After that, proceed to gently pull each toe by putting your fingers on either side of the toe. Upon completion of stimulating each toe, slide your fingers in between all toes and gently move them back and forth with firm pressure. Once done, move on to the other foot and repeat the sequence.
When done with the above steps, it’s time to advance to the legs and calves. Start firmly massaging the ankle to knee, and from knee to thigh. Use pressure to move upwards periodically. Then navigate towards the shin and begin kneading the calf up and down with your thumbs. Once finished, move on to the thigh and apply pressure using the palms—one moving inward, the other moving outward.
Top it all off with steady strokes moving upward, then repeat on the other leg.
Completing the massage
To conclude the massage, do some light stimulations from the top of the shoulder down to the sole of the foot. Make sure that the pressure applied decreases over time until the person you’re massaging doesn’t feel a thing. Leave the person for a few minutes and let him adapt to the sensations.
This is how a typical massage should look like, however it will still vary depending on which kind of massage is to be done. This is a great start for those who want to learn how to perform a full body massage. If you want to dive deeper into the world of giving massages this relaxation massage course can lend you a hand.
What to expect from a full body massage
Before you give a full body massage, here are the common questions that will help manage expectations for you and your clients.
1. Where will the massage take place?
The massage will take place in a warm, comfortable, and quiet room. The client is likely to lay in a comfortable massage table or bed where the therapist will start to perform the massage.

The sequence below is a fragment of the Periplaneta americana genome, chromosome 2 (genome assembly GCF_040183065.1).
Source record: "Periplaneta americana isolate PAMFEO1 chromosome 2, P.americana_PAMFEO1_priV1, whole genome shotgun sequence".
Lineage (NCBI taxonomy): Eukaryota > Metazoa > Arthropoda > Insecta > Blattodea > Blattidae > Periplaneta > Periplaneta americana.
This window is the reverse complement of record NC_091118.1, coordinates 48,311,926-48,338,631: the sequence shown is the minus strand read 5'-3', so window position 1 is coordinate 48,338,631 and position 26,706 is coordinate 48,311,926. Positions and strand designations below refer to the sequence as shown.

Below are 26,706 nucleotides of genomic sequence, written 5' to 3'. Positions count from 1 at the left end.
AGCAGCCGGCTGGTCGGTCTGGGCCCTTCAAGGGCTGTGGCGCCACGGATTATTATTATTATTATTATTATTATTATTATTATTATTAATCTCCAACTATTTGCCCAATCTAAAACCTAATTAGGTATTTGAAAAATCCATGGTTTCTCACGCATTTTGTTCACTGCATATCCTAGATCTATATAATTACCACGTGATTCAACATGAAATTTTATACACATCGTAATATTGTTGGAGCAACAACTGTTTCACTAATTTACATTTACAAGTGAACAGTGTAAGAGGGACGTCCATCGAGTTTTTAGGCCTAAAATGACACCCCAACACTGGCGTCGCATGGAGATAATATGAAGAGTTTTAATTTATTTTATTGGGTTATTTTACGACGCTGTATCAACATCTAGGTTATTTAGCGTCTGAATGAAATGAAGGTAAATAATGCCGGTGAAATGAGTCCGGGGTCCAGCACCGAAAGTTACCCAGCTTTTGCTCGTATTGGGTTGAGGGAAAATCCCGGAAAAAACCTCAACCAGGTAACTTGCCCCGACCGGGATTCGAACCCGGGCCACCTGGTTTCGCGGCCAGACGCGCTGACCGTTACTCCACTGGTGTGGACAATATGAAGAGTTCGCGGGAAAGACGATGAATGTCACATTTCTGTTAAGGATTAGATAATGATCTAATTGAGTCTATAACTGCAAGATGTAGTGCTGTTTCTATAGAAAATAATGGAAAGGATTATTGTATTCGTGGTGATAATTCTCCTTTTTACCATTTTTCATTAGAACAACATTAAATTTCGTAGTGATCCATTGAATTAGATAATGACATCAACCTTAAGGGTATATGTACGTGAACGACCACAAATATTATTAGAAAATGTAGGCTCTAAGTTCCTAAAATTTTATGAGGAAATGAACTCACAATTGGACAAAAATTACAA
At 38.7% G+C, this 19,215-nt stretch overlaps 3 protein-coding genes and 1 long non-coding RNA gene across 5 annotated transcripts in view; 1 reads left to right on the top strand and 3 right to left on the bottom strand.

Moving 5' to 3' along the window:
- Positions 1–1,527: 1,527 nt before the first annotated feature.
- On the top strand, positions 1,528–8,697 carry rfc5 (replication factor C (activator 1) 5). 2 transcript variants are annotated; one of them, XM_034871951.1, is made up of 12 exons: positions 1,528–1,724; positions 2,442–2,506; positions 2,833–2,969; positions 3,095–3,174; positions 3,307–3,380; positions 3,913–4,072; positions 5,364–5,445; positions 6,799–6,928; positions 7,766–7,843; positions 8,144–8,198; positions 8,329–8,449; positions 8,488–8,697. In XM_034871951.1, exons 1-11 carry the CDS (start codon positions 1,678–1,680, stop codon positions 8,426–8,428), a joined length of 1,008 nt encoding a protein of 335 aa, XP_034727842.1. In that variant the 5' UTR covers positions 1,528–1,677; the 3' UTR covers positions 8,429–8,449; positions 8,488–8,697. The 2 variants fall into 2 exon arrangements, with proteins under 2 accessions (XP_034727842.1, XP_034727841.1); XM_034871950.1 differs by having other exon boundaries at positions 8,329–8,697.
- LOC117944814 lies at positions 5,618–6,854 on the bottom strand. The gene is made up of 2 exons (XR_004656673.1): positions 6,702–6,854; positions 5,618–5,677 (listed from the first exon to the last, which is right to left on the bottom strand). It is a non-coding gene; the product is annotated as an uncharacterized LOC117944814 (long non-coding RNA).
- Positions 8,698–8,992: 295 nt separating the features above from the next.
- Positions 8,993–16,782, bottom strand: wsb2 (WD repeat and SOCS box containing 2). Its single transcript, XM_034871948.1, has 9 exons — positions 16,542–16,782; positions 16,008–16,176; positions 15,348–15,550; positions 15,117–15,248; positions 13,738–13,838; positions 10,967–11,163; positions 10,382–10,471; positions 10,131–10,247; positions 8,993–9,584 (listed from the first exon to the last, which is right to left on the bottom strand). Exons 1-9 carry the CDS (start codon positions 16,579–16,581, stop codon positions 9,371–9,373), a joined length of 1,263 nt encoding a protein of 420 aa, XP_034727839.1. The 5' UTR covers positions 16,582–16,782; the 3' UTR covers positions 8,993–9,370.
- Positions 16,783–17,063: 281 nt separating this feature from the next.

2. Should the client undress completely?
Most of the massage techniques are best performed when the clients are unclothed. However, it’s up to the clients’ discretion if they will undress completely. It should always align with the level of comfort the clients want.
3. Will the massage therapist be present as the client undresses?
No. The therapist should not be present while the client undresses. The client should lie down on the massage table as directed and drape themselves under the sheets before the therapist comes back in.
4. What parts of the body will be massaged?
Given that the client is getting a full body massage, the expectation should include the back, arms, legs, feet, hands, head, neck, and shoulders. Sensitive areas will be avoided.
5. How should the massage feel like during the session?
Overall, the massage should not cause discomfort. The sensations will vary per type of massage performed. For instance, Swedish massage will give relaxing strokes to calm the nervous system and relieve muscle aches.
6. How long does a massage session typically last?
An average full body massage typically lasts for about an hour. The amount of time will be longer if the clients want a more optimal relaxation.
7. What should the client feel afterward?
After the massage, clients should feel relaxed. Days after, some other physical and emotional benefits should also start to appear. These include more energy, better mindfulness, a happier outlook, increased physical strength, and improved productivity.
How to give a full body massage: professional tips
When giving a massage, here are some pointers to remember to make your massage more relaxing:
- Before the massage, ask clients for any underlying skin condition and health ailments you need to know.
- Learn if the client has any allergies to scents or essential oils you’re going to use.
- Make sure to have the person lie on their front first.
- Avoid applying direct pressure on areas of the body that feel numb and stinging.
- Wipe off excess massage oil or lotion with towels.
- Always start massaging on more prominent areas like the bigger muscle parts before heading to smaller ones.
- Maintain skin contact as you massage body parts.
- Avoid applying direct pressure on bony areas.
- Don’t massage broken skin.
- Keep quiet as you perform a massage.
- Add in the occasional use of oil and lotion to inflict a more relaxing sensation.
- Pay attention to your posture as you perform the massage.
- Get pressure from the center of your body instead of overworking your hands and fingers.
- Good lighting and soft music are helpful.